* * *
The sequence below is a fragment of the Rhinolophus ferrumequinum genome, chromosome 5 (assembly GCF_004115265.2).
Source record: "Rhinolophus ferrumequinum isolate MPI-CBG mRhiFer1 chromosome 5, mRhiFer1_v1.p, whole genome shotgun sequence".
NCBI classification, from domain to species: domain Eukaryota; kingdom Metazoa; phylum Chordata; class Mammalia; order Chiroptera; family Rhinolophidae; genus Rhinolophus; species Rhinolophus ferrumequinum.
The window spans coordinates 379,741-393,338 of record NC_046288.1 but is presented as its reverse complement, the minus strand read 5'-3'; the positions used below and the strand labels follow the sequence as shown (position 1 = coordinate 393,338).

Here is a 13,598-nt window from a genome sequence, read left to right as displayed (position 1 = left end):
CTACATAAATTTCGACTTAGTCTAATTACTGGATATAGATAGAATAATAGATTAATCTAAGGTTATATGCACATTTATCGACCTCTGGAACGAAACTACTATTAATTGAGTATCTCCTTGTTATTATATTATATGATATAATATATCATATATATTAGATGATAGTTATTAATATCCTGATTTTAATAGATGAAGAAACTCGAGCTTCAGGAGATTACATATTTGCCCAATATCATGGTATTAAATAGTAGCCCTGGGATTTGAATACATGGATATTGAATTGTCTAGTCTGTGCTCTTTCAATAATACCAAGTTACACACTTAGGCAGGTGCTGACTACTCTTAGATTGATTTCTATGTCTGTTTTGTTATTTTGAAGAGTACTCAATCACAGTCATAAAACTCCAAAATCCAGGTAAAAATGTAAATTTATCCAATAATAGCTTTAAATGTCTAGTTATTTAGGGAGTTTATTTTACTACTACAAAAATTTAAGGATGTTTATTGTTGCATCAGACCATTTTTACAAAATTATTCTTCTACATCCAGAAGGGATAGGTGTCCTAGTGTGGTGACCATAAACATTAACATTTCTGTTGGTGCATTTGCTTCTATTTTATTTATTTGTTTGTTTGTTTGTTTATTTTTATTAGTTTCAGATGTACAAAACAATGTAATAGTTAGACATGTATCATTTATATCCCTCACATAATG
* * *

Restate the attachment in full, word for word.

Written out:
The sequence below is a fragment of the Rhinolophus ferrumequinum genome, chromosome 5 (assembly GCF_004115265.2).
Source record: "Rhinolophus ferrumequinum isolate MPI-CBG mRhiFer1 chromosome 5, mRhiFer1_v1.p, whole genome shotgun sequence".
NCBI classification, from domain to species: domain Eukaryota; kingdom Metazoa; phylum Chordata; class Mammalia; order Chiroptera; family Rhinolophidae; genus Rhinolophus; species Rhinolophus ferrumequinum.
The window spans coordinates 379,741-393,338 of record NC_046288.1 but is presented as its reverse complement, the minus strand read 5'-3'; the positions used below and the strand labels follow the sequence as shown (position 1 = coordinate 393,338).

Here is a 13,598-nt window from a genome sequence, read left to right as displayed (position 1 = left end):
CTACATAAATTTCGACTTAGTCTAATTACTGGATATAGATAGAATAATAGATTAATCTAAGGTTATATGCACATTTATCGACCTCTGGAACGAAACTACTATTAATTGAGTATCTCCTTGTTATTATATTATATGATATAATATATCATATATATTAGATGATAGTTATTAATATCCTGATTTTAATAGATGAAGAAACTCGAGCTTCAGGAGATTACATATTTGCCCAATATCATGGTATTAAATAGTAGCCCTGGGATTTGAATACATGGATATTGAATTGTCTAGTCTGTGCTCTTTCAATAATACCAAGTTACACACTTAGGCAGGTGCTGACTACTCTTAGATTGATTTCTATGTCTGTTTTGTTATTTTGAAGAGTACTCAATCACAGTCATAAAACTCCAAAATCCAGGTAAAAATGTAAATTTATCCAATAATAGCTTTAAATGTCTAGTTATTTAGGGAGTTTATTTTACTACTACAAAAATTTAAGGATGTTTATTGTTGCATCAGACCATTTTTACAAAATTATTCTTCTACATCCAGAAGGGATAGGTGTCCTAGTGTGGTGACCATAAACATTAACATTTCTGTTGGTGCATTTGCTTCTATTTTATTTATTTGTTTGTTTGTTTGTTTATTTTTATTAGTTTCAGATGTACAAAACAATGTAATAGTTAGACATGTATCATTTATATCCCTCACATAATG